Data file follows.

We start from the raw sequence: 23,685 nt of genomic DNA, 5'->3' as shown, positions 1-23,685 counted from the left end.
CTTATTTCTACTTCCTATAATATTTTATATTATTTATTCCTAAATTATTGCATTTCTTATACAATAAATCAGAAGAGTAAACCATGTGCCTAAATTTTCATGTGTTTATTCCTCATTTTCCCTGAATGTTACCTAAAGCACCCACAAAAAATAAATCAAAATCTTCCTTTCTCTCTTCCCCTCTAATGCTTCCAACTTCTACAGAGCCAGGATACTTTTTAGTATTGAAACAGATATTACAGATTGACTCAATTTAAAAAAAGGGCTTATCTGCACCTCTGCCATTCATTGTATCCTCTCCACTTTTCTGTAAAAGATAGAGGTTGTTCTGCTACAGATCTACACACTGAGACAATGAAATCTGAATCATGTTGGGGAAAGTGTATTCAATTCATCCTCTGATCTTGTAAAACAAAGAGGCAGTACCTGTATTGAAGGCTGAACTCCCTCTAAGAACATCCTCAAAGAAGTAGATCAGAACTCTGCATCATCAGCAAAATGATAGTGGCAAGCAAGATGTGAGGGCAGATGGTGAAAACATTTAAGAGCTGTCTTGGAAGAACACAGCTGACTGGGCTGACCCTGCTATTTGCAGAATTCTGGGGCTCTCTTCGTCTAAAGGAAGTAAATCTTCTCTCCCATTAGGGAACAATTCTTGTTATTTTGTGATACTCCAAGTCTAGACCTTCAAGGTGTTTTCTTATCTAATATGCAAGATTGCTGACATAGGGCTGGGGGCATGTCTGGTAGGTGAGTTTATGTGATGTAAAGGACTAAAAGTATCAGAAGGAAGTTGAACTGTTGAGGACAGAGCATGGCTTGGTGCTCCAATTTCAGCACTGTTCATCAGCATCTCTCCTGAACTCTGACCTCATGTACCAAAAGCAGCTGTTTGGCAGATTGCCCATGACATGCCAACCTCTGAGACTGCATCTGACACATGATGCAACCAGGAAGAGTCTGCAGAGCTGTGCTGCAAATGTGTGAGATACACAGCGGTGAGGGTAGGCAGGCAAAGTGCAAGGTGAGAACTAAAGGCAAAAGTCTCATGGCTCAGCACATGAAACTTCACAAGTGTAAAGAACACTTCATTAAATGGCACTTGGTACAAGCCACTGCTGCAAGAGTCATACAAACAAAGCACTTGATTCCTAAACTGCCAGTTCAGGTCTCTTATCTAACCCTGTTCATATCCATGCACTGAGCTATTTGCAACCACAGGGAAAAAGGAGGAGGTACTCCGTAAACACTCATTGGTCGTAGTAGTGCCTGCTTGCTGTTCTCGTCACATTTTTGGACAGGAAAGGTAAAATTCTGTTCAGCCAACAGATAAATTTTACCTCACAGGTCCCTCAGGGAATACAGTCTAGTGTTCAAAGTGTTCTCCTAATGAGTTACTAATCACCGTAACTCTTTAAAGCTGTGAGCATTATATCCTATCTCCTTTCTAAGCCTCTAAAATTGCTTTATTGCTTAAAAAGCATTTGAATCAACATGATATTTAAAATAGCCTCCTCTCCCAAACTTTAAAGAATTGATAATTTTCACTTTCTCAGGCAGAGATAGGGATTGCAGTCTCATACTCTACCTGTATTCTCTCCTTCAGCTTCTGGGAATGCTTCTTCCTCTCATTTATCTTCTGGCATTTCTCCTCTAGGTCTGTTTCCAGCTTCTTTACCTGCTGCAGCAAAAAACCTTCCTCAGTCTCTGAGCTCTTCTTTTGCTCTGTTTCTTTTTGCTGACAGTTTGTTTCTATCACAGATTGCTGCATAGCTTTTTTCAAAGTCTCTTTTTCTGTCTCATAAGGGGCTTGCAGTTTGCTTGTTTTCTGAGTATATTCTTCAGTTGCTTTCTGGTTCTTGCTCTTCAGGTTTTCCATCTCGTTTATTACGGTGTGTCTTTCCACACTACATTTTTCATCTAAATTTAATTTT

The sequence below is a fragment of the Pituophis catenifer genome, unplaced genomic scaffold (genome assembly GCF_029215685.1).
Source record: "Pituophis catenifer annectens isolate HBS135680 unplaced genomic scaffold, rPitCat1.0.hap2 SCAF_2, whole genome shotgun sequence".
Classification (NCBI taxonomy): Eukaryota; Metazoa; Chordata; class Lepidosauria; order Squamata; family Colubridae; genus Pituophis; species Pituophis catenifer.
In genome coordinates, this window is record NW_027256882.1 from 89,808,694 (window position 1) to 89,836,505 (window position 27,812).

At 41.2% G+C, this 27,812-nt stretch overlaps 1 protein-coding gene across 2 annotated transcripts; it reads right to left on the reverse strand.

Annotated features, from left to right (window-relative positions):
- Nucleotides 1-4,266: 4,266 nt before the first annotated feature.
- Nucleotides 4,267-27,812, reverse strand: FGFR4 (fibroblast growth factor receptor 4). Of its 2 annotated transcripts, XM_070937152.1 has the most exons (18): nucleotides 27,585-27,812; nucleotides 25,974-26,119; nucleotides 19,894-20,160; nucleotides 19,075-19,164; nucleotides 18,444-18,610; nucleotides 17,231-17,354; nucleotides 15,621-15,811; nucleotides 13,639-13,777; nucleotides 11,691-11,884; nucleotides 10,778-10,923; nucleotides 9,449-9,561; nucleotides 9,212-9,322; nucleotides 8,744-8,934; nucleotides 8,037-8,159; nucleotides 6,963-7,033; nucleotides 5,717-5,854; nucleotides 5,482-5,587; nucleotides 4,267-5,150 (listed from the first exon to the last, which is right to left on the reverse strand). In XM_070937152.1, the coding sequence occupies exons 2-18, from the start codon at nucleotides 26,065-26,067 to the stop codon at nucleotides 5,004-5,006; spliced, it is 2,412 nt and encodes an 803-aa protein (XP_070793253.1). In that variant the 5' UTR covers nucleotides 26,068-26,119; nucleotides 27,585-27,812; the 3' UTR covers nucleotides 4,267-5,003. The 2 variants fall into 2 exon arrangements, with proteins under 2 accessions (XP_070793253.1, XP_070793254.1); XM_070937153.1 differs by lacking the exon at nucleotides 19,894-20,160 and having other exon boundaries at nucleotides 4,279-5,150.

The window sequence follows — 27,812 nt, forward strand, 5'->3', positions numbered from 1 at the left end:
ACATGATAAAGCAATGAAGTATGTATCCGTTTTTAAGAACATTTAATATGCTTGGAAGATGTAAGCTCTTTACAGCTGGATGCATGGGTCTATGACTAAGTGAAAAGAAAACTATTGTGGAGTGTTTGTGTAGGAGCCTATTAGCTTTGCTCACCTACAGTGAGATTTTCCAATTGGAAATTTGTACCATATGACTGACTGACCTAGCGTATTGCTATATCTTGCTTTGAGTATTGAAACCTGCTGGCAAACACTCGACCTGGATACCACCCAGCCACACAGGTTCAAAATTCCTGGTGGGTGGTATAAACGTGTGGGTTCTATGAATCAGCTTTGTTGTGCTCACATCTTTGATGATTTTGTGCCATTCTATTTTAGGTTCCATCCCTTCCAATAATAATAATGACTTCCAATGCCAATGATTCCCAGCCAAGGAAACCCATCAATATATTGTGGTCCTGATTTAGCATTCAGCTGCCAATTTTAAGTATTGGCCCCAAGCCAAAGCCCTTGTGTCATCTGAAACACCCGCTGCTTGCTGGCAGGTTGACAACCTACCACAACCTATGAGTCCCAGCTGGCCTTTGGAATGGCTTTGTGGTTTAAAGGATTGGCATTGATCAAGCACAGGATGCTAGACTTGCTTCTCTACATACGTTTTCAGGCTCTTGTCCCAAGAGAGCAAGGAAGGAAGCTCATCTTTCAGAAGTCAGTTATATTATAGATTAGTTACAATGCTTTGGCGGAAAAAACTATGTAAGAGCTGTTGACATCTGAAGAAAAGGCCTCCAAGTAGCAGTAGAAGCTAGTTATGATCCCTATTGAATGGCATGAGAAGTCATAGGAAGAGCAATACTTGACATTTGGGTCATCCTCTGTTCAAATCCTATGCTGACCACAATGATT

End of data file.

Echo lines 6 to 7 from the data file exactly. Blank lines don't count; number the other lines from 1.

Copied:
In genome coordinates, this window is record NW_027256882.1 from 89,808,694 (window position 1) to 89,836,505 (window position 27,812).

At 41.2% G+C, this 27,812-nt stretch overlaps 1 protein-coding gene across 2 annotated transcripts; it reads right to left on the reverse strand.